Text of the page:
Washington Department of Fish and Wildlife (WDFW) staff will discuss Colockum elk herd research and current elk winter-range closures at a public meeting Jan. 6 in Ellensburg.
The meeting will start at 7 p.m., at the Hal Holmes Center, 209 N. Ruby St.
For the past three years about 44,000 acres of the Whiskey Dick and Quilomene wildlife areas, northwest of Vantage, have been closed to motor vehicles from February through April to protect wintering elk from disturbance.
"Late winter and early spring recreational use of the area has increased over the past decade, causing elk to abandon their winter range on these wildlife areas as early as mid-February," said Ted Clausing, WDFW’s south-central regional wildlife program manager in Yakima.
"Elk need to stay on winter range well into April to stay nourished and maintain the health of the herd," Clausing said, noting that the closures are consistent with those on the Oak Creek, Wenas and L.T. Murray wildlife areas, and elsewhere in the state.
When elk leave wildlife areas and move to adjacent private land, they compete with cattle for forage and damage crops and stock fences, said Anthony Novack, WDFW’s elk- and deer-conflict specialist in Ellensburg.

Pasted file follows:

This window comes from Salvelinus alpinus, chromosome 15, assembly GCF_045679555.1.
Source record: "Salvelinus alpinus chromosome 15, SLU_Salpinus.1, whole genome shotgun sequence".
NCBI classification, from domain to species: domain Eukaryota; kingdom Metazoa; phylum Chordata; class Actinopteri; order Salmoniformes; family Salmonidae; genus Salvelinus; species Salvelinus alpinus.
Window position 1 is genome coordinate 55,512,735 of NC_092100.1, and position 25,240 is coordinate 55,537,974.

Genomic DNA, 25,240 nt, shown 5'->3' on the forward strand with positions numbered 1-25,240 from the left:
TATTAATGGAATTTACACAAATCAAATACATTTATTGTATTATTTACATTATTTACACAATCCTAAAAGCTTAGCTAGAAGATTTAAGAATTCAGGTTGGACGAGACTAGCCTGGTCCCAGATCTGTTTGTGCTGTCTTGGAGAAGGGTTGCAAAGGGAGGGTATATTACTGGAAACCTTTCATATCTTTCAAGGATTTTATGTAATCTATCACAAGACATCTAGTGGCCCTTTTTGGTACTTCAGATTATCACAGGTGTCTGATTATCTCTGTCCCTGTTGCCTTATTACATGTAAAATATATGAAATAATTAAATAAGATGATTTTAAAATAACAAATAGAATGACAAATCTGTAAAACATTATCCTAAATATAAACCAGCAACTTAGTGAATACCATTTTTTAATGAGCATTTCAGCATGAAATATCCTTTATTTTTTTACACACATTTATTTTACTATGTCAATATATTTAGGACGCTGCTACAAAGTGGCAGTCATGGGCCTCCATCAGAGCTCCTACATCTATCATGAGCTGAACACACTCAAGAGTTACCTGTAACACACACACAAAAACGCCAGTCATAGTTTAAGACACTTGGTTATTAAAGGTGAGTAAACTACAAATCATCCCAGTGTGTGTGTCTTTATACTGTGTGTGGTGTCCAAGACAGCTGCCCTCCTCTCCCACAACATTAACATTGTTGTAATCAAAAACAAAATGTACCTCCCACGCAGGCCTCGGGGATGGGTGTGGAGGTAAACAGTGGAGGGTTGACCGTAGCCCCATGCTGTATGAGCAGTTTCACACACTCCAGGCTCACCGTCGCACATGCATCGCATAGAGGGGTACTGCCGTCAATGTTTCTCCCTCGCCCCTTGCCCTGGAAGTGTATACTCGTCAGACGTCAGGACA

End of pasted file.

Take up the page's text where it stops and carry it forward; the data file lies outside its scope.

WDFW research on elk use of the area began in 2008 when six adult female elk were captured and equipped with Global Positioning System (GPS) devices to track their movements. Since then a total of 105 elk have been equipped with tracking devices and currently 46 elk are being tracked. The study will continue until May 2012. Research results will help WDFW biologists assess how closing elk winter range to motor vehicles affects seasonal elk movement.
WDFW has worked with local partners to manage wintering elk through the Kittitas Big Game Management Roundtable, which includes Kittitas Field and Stream Club, Kittitas County Cattlemen’s Association, Wenatchee Sportsmen, Kittitas Audubon, citizen advisory groups for local wildlife areas and others.